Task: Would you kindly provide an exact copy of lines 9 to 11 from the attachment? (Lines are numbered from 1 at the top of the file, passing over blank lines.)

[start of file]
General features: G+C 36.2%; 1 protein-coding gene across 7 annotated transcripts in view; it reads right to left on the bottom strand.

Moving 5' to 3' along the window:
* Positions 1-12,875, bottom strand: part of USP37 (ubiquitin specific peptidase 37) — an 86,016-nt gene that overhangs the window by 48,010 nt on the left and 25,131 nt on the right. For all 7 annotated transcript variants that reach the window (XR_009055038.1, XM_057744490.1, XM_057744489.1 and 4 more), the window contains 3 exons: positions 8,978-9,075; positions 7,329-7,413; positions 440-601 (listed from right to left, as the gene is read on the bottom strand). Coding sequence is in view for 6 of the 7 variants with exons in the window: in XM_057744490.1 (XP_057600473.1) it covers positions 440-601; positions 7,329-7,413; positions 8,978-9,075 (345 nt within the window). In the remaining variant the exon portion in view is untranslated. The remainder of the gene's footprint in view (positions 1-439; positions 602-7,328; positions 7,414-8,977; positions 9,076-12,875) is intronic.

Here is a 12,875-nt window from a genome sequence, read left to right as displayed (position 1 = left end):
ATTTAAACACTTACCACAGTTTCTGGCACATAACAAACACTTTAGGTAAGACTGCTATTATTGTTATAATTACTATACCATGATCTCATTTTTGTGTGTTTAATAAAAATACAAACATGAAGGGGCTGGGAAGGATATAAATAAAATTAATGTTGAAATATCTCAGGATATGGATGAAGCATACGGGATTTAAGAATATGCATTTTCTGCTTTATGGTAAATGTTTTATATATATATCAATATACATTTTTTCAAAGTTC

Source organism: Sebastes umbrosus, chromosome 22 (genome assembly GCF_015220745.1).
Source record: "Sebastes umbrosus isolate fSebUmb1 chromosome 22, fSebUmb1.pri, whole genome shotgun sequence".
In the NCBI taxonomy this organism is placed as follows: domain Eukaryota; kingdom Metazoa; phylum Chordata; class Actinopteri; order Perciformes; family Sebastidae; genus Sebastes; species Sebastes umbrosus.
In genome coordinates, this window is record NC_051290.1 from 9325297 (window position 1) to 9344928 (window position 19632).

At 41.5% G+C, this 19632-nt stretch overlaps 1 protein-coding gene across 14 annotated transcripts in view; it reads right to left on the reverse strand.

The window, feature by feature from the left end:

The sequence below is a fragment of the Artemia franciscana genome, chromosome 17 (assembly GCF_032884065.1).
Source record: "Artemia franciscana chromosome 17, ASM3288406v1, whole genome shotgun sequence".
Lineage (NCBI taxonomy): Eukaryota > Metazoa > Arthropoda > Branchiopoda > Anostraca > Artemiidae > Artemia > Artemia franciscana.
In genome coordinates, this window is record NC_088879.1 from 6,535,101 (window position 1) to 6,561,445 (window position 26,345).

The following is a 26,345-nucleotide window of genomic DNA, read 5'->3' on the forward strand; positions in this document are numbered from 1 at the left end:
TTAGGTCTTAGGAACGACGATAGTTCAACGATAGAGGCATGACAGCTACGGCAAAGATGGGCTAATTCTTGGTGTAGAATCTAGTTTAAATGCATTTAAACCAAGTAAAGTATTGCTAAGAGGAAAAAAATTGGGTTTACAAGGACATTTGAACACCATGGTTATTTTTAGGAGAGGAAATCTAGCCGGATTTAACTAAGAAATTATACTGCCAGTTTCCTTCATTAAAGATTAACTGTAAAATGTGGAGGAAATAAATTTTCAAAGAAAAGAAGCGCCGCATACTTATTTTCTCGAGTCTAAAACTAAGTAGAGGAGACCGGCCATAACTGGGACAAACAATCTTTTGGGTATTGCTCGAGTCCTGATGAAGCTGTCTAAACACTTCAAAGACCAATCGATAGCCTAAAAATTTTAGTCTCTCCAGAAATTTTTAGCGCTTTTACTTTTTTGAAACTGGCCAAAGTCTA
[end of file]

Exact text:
In genome coordinates, this window is record NC_051290.1 from 9325297 (window position 1) to 9344928 (window position 19632).

At 41.5% G+C, this 19632-nt stretch overlaps 1 protein-coding gene across 14 annotated transcripts in view; it reads right to left on the reverse strand.

The window, feature by feature from the left end: